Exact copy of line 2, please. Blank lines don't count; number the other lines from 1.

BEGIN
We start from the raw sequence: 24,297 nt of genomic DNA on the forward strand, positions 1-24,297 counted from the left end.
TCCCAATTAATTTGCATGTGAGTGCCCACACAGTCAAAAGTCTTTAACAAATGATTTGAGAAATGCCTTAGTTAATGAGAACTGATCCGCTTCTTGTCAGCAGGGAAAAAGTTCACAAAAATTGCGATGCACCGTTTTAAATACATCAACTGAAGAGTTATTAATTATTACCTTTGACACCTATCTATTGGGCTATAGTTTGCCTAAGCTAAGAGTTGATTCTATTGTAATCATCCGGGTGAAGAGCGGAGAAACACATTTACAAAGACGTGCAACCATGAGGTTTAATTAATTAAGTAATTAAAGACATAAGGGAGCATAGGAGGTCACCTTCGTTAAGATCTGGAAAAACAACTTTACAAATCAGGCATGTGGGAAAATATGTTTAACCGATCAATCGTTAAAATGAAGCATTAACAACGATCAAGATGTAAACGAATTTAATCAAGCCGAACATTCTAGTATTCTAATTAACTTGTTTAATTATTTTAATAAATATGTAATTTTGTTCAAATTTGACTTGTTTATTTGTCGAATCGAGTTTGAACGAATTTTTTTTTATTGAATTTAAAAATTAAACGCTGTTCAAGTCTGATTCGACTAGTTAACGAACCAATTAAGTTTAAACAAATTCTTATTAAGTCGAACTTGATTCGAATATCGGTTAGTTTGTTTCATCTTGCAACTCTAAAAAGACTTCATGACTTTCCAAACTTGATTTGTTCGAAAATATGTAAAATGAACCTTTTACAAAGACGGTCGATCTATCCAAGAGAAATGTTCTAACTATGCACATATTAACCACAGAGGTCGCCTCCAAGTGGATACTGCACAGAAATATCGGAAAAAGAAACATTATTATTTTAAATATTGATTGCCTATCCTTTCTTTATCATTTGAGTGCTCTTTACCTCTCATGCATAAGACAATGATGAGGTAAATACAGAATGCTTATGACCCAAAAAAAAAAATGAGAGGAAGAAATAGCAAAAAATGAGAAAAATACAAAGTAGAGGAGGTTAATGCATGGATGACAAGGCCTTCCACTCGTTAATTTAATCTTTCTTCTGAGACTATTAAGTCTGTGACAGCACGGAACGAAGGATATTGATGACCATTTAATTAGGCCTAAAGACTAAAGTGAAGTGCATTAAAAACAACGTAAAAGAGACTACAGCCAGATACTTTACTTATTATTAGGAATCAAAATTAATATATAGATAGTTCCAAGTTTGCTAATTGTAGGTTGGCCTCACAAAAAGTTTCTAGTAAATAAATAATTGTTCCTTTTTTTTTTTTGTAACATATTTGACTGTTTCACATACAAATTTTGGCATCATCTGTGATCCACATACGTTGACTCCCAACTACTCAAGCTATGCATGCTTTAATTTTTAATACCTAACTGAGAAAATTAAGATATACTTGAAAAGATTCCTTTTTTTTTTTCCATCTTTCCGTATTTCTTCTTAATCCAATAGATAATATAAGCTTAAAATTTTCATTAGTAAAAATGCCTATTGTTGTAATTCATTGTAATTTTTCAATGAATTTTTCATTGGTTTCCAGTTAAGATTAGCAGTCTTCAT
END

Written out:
TCCCAATTAATTTGCATGTGAGTGCCCACACAGTCAAAAGTCTTTAACAAATGATTTGAGAAATGCCTTAGTTAATGAGAACTGATCCGCTTCTTGTCAGCAGGGAAAAAGTTCACAAAAATTGCGATGCACCGTTTTAAATACATCAACTGAAGAGTTATTAATTATTACCTTTGACACCTATCTATTGGGCTATAGTTTGCCTAAGCTAAGAGTTGATTCTATTGTAATCATCCGGGTGAAGAGCGGAGAAACACATTTACAAAGACGTGCAACCATGAGGTTTAATTAATTAAGTAATTAAAGACATAAGGGAGCATAGGAGGTCACCTTCGTTAAGATCTGGAAAAACAACTTTACAAATCAGGCATGTGGGAAAATATGTTTAACCGATCAATCGTTAAAATGAAGCATTAACAACGATCAAGATGTAAACGAATTTAATCAAGCCGAACATTCTAGTATTCTAATTAACTTGTTTAATTATTTTAATAAATATGTAATTTTGTTCAAATTTGACTTGTTTATTTGTCGAATCGAGTTTGAACGAATTTTTTTTTATTGAATTTAAAAATTAAACGCTGTTCAAGTCTGATTCGACTAGTTAACGAACCAATTAAGTTTAAACAAATTCTTATTAAGTCGAACTTGATTCGAATATCGGTTAGTTTGTTTCATCTTGCAACTCTAAAAAGACTTCATGACTTTCCAAACTTGATTTGTTCGAAAATATGTAAAATGAACCTTTTACAAAGACGGTCGATCTATCCAAGAGAAATGTTCTAACTATGCACATATTAACCACAGAGGTCGCCTCCAAGTGGATACTGCACAGAAATATCGGAAAAAGAAACATTATTATTTTAAATATTGATTGCCTATCCTTTCTTTATCATTTGAGTGCTCTTTACCTCTCATGCATAAGACAATGATGAGGTAAATACAGAATGCTTATGACCCAAAAAAAAAAATGAGAGGAAGAAATAGCAAAAAATGAGAAAAATACAAAGTAGAGGAGGTTAATGCATGGATGACAAGGCCTTCCACTCGTTAATTTAATCTTTCTTCTGAGACTATTAAGTCTGTGACAGCACGGAACGAAGGATATTGATGACCATTTAATTAGGCCTAAAGACTAAAGTGAAGTGCATTAAAAACAACGTAAAAGAGACTACAGCCAGATACTTTACTTATTATTAGGAATCAAAATTAATATATAGATAGTTCCAAGTTTGCTAATTGTAGGTTGGCCTCACAAAAAGTTTCTAGTAAATAAATAATTGTTCCTTTTTTTTTTTTGTAACATATTTGACTGTTTCACATACAAATTTTGGCATCATCTGTGATCCACATACGTTGACTCCCAACTACTCAAGCTATGCATGCTTTAATTTTTAATACCTAACTGAGAAAATTAAGATATACTTGAAAAGATTCCTTTTTTTTTTTCCATCTTTCCGTATTTCTTCTTAATCCAATAGATAATATAAGCTTAAAATTTTCATTAGTAAAAATGCCTATTGTTGTAATTCATTGTAATTTTTCAATGAATTTTTCATTGGTTTCCAGTTAAGATTAGCAGTCTTCAT